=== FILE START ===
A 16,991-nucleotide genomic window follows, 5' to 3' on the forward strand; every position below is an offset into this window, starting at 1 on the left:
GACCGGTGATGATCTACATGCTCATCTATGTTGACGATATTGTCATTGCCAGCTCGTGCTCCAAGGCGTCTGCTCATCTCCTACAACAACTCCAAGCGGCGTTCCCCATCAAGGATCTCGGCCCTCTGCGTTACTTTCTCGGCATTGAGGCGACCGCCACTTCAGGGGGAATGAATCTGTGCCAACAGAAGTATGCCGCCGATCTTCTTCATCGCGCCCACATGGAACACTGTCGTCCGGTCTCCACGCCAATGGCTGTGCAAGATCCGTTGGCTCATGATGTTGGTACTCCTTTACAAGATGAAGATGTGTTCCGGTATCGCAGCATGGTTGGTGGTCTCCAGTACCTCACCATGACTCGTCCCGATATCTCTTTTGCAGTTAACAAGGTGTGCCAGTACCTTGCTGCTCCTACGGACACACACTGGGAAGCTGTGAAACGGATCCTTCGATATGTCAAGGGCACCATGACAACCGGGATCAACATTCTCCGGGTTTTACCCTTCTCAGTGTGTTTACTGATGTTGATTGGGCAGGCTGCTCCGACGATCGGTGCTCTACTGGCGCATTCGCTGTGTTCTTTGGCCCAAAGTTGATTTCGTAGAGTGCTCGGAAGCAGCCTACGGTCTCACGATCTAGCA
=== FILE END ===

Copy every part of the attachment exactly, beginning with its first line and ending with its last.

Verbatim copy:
A 16,991-nucleotide genomic window follows, 5' to 3' on the forward strand; every position below is an offset into this window, starting at 1 on the left:
GACCGGTGATGATCTACATGCTCATCTATGTTGACGATATTGTCATTGCCAGCTCGTGCTCCAAGGCGTCTGCTCATCTCCTACAACAACTCCAAGCGGCGTTCCCCATCAAGGATCTCGGCCCTCTGCGTTACTTTCTCGGCATTGAGGCGACCGCCACTTCAGGGGGAATGAATCTGTGCCAACAGAAGTATGCCGCCGATCTTCTTCATCGCGCCCACATGGAACACTGTCGTCCGGTCTCCACGCCAATGGCTGTGCAAGATCCGTTGGCTCATGATGTTGGTACTCCTTTACAAGATGAAGATGTGTTCCGGTATCGCAGCATGGTTGGTGGTCTCCAGTACCTCACCATGACTCGTCCCGATATCTCTTTTGCAGTTAACAAGGTGTGCCAGTACCTTGCTGCTCCTACGGACACACACTGGGAAGCTGTGAAACGGATCCTTCGATATGTCAAGGGCACCATGACAACCGGGATCAACATTCTCCGGGTTTTACCCTTCTCAGTGTGTTTACTGATGTTGATTGGGCAGGCTGCTCCGACGATCGGTGCTCTACTGGCGCATTCGCTGTGTTCTTTGGCCCAAAGTTGATTTCGTAGAGTGCTCGGAAGCAGCCTACGGTCTCACGATCTAGCA